With fewer than 10 per cent of students being women in this field of studies, it is even more surprising to find a young girl from landlocked Somerset East at the helm.
“I want to go to sea and work as a navigating officer until I reach chief mate, which will take about 10 years. Chief mate is just below captain, you’re the captains ‘right hand man’.
The industry is very male-dominated, out of 110 maritime students in my class, only 9 are girls,” explained Sesona Mjuleni, a second-year student at the Cape Peninsula University of Technology, studying towards a National Diploma in Maritime Studies (Navigation) and a Cookhouse Wind Farm scholarship beneficiary.
She continued explaining that this field is so male dominated that China do not even permit women to study Maritime.
“This male-dominated environment will most definitely be a challenge for me once I start going on to the ships and possibly working my way up. I do find it quite intimidating and a lot of men keep saying to me ‘what is a pretty girl like you studying this’ or ‘the sea is no place for a woman’.
But this has not stopped Sesona from pushing on. Her life has not been easy but she is determined and passionate about a life at sea.
She has a 10-year plan mapped out that includes a stint in Maritime Law when she has completed her ten years at sea, or perhaps even career as a Harbour Master.
“I always wanted to drive something, maybe become a pilot or drive a locomotive. When I told my teacher about this, he suggested that I look into maritime studies.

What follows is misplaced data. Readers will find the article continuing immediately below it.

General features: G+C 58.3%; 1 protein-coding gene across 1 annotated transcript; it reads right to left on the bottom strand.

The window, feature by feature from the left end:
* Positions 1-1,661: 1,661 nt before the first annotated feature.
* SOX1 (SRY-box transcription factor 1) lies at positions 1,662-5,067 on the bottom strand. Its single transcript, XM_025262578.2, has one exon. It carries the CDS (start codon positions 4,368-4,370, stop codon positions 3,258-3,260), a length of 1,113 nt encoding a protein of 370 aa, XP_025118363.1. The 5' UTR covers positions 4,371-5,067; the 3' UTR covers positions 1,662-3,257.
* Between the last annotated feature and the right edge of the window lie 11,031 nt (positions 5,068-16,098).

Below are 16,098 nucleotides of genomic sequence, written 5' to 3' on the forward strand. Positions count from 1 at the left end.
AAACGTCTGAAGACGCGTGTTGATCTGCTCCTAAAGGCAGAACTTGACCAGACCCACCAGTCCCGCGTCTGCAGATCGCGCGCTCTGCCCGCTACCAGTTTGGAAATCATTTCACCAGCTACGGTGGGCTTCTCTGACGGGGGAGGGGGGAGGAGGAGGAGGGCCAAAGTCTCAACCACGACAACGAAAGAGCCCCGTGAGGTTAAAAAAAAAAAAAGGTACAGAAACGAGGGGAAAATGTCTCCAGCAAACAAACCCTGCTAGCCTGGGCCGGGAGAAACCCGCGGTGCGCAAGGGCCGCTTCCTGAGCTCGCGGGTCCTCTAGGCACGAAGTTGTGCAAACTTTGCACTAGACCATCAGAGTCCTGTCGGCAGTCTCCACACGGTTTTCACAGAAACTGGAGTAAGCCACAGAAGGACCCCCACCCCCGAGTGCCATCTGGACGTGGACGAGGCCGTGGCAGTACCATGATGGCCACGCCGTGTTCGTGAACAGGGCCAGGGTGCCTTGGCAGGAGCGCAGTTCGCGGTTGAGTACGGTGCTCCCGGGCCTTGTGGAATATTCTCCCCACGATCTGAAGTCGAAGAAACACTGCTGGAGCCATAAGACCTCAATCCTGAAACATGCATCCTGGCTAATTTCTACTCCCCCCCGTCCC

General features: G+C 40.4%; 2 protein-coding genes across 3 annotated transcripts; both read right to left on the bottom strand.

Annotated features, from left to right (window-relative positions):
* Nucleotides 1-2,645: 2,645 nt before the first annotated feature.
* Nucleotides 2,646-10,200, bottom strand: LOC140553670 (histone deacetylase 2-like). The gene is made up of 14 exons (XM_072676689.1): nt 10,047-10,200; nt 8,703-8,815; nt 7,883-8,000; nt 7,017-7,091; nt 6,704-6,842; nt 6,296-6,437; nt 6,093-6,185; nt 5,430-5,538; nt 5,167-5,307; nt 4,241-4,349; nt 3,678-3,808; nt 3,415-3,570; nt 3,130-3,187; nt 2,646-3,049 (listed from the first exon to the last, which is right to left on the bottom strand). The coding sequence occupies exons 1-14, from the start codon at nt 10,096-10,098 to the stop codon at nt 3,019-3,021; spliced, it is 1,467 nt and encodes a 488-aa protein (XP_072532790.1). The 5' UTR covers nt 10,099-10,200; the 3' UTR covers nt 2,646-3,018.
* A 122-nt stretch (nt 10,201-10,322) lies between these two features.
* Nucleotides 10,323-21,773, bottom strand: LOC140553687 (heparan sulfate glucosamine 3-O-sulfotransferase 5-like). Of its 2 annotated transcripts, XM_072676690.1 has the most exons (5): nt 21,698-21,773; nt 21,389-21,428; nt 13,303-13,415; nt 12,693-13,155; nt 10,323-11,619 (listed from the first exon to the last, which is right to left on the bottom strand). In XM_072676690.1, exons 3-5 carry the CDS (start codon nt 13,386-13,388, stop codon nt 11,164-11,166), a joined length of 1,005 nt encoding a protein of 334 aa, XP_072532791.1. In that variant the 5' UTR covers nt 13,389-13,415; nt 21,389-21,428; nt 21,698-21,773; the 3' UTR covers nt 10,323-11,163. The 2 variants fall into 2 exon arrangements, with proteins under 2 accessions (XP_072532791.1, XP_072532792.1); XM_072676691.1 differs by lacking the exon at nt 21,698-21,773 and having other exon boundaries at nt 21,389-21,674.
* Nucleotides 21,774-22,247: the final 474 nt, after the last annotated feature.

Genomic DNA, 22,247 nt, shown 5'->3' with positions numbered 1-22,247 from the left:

“I initially signed up to do aviation but due to unforeseen circumstances, I was unable to make the interview. I didn’t let this get me down and I took this as a sign that I was meant to look at Maritime studies. I have loved every minute of it since making this decision,” says Sesona.
She is one of 12 scholarship recipients from REISA Solar Farm, Umoya Energy Wind Farm and Cookhouse Wind Farm that spent part of their winter term holiday attending programmes that are designed to equip students with necessary skills required for them to be successful students and to address real-life problems in a collaborative way and prepare for the so-called 21st century learning.
“For many young people, being awarded a scholarship is often the only option available for after-school education. However, we like to support our learners with more than just financial assistance as it is often life skills and emotional integration that lead to unnecessary stress and dropouts,” explains Elton Gordon, Community Operations Manager for Cookhouse Wind Farm.
The Cookhouse Wind Farm Scholarship Programme was launched four years ago with the aim to provide tertiary education funding for youth.
The focus is to contribute towards human resource development in fields considered critical for the South African economy.